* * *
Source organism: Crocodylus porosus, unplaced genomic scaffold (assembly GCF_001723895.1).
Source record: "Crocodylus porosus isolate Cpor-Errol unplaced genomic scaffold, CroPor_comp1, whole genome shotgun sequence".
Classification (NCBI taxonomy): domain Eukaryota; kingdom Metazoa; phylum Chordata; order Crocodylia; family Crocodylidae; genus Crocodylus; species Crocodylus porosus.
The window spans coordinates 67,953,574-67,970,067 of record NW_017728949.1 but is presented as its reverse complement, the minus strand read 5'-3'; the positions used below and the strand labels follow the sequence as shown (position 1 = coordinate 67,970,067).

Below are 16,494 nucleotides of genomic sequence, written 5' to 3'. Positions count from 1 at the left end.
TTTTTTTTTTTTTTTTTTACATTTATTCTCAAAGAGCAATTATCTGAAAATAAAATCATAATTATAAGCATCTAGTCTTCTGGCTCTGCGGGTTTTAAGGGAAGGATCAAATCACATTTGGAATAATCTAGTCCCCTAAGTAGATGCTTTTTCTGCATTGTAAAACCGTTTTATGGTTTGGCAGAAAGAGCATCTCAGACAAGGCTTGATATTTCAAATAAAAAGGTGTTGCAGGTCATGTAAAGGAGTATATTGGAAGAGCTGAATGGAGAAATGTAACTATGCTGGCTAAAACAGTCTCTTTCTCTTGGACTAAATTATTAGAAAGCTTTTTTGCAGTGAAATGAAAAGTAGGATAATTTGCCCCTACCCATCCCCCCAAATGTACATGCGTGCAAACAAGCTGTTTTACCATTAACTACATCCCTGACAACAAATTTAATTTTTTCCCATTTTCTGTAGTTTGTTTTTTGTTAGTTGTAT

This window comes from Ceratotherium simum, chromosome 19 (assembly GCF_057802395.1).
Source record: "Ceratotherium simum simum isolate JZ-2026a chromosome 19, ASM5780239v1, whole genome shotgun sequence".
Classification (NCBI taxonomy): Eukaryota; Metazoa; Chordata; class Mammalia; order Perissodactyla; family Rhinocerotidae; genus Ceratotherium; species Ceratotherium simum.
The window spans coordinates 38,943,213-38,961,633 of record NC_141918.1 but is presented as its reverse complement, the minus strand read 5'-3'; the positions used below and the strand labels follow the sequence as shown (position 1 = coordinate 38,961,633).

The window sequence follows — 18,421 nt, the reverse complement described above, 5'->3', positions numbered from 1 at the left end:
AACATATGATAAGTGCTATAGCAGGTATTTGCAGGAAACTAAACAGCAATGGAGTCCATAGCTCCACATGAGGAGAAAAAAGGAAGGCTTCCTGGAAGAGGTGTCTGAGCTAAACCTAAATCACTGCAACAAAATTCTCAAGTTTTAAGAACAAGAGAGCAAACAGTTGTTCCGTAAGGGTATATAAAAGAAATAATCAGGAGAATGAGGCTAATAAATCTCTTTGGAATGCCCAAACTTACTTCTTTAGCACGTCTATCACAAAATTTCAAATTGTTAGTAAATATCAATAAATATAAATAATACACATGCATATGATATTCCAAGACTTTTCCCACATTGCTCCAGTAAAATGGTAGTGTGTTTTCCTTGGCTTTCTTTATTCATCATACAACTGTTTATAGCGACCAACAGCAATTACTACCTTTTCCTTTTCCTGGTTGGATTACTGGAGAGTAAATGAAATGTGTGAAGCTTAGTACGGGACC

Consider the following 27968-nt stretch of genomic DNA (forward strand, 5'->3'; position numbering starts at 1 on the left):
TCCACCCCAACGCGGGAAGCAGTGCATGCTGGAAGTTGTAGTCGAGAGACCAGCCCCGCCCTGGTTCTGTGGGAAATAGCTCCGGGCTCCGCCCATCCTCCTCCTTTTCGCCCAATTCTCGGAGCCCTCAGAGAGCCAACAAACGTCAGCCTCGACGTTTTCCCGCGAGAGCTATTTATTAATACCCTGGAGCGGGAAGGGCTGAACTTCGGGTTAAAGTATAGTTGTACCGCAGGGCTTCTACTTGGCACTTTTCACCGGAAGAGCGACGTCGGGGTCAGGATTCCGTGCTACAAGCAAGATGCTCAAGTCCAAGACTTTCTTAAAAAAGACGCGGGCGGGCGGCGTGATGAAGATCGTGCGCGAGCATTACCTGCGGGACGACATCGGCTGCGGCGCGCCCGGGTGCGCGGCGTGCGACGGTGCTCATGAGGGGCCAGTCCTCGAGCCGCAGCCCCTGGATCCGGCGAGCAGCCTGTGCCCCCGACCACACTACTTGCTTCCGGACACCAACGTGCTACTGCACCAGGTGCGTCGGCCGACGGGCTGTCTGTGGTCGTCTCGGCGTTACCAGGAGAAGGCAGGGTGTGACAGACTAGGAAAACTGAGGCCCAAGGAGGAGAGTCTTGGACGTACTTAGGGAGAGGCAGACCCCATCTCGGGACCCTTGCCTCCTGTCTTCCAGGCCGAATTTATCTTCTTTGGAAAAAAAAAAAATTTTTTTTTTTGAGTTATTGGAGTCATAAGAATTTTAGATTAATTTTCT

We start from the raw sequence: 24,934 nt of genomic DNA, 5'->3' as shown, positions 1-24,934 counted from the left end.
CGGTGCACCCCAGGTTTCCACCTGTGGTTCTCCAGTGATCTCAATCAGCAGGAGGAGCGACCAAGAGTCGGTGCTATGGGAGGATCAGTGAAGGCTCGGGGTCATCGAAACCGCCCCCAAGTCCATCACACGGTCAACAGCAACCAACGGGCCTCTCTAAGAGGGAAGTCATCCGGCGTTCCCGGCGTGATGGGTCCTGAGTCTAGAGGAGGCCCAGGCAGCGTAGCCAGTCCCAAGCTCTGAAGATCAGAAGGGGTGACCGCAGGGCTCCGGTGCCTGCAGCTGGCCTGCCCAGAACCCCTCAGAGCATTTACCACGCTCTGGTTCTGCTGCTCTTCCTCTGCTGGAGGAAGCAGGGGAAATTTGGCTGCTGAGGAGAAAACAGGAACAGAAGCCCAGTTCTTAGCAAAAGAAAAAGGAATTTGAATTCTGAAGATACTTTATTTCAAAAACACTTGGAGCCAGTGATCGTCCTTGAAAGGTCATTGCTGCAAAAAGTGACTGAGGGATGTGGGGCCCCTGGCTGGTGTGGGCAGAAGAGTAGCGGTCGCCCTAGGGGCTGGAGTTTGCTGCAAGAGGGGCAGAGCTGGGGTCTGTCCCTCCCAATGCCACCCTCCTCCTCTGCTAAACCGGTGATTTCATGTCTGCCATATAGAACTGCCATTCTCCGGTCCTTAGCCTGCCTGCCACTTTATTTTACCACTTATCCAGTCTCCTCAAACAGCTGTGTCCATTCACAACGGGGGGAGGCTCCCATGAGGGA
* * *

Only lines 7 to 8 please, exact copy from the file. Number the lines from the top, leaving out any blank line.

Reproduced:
This window comes from Ceratotherium simum, chromosome 19 (assembly GCF_057802395.1).
Source record: "Ceratotherium simum simum isolate JZ-2026a chromosome 19, ASM5780239v1, whole genome shotgun sequence".